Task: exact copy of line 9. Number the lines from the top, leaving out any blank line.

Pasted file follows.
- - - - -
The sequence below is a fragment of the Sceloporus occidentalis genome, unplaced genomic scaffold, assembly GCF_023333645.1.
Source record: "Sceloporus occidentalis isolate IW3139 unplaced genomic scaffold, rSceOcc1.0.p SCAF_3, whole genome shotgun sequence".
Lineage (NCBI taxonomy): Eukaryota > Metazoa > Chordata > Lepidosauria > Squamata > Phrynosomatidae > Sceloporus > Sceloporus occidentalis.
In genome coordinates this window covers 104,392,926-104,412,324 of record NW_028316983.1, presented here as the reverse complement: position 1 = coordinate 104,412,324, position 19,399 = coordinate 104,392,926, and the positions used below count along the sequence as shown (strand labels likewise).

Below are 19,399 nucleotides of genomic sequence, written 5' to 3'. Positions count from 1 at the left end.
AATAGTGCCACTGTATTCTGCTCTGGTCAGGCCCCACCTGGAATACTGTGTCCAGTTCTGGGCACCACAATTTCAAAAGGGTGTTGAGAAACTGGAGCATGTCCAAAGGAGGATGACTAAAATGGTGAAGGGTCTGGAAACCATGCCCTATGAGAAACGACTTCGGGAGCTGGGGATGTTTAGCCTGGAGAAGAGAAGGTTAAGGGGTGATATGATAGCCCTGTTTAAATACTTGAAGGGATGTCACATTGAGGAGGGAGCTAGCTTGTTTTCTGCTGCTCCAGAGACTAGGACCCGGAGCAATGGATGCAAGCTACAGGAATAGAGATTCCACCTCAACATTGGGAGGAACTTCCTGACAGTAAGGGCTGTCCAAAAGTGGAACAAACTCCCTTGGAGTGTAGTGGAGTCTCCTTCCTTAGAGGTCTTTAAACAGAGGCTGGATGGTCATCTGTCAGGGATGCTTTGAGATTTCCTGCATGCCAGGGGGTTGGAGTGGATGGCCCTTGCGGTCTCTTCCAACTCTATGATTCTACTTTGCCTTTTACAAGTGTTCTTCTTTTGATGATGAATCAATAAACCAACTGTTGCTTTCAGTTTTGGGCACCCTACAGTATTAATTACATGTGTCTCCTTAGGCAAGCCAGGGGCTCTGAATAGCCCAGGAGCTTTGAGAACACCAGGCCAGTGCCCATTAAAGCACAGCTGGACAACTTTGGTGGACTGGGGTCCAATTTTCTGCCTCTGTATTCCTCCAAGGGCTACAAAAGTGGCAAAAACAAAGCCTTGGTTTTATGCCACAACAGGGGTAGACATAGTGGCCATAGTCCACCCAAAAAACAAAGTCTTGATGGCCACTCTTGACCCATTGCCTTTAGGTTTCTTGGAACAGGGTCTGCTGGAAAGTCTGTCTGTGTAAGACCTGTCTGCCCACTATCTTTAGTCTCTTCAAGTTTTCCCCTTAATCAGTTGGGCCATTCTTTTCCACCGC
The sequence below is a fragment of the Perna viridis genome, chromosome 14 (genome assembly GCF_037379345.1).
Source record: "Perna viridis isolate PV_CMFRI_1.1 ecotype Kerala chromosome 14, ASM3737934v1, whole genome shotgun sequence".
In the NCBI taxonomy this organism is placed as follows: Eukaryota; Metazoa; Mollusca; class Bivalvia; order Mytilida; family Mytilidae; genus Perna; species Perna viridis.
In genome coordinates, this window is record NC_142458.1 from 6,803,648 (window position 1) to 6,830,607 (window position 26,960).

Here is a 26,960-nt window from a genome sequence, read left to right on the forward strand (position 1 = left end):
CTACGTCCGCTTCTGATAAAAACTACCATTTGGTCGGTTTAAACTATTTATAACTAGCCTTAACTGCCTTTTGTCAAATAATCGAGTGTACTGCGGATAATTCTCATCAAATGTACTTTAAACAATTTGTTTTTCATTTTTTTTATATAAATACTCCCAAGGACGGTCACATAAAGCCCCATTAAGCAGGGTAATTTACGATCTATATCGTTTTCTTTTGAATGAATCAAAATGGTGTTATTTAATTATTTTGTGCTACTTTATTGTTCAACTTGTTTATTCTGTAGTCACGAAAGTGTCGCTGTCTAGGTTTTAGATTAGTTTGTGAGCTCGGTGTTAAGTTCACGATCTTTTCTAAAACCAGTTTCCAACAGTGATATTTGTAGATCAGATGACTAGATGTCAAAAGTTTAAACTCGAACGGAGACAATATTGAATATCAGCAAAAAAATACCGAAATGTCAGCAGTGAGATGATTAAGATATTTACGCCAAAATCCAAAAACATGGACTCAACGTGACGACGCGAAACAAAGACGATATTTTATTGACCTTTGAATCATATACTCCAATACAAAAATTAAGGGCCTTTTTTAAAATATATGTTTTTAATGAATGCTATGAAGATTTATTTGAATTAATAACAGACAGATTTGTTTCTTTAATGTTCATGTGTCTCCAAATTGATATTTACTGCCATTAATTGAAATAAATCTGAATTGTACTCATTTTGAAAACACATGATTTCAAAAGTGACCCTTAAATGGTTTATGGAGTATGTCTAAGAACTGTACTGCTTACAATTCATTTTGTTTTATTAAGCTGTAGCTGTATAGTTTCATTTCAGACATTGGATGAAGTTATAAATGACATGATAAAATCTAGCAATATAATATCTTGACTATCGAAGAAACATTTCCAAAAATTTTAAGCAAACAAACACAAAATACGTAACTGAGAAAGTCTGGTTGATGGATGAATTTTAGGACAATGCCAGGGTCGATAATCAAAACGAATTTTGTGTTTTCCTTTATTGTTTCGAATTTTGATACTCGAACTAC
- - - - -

In the NCBI taxonomy this organism is placed as follows: Eukaryota; Metazoa; Mollusca; class Bivalvia; order Mytilida; family Mytilidae; genus Perna; species Perna viridis.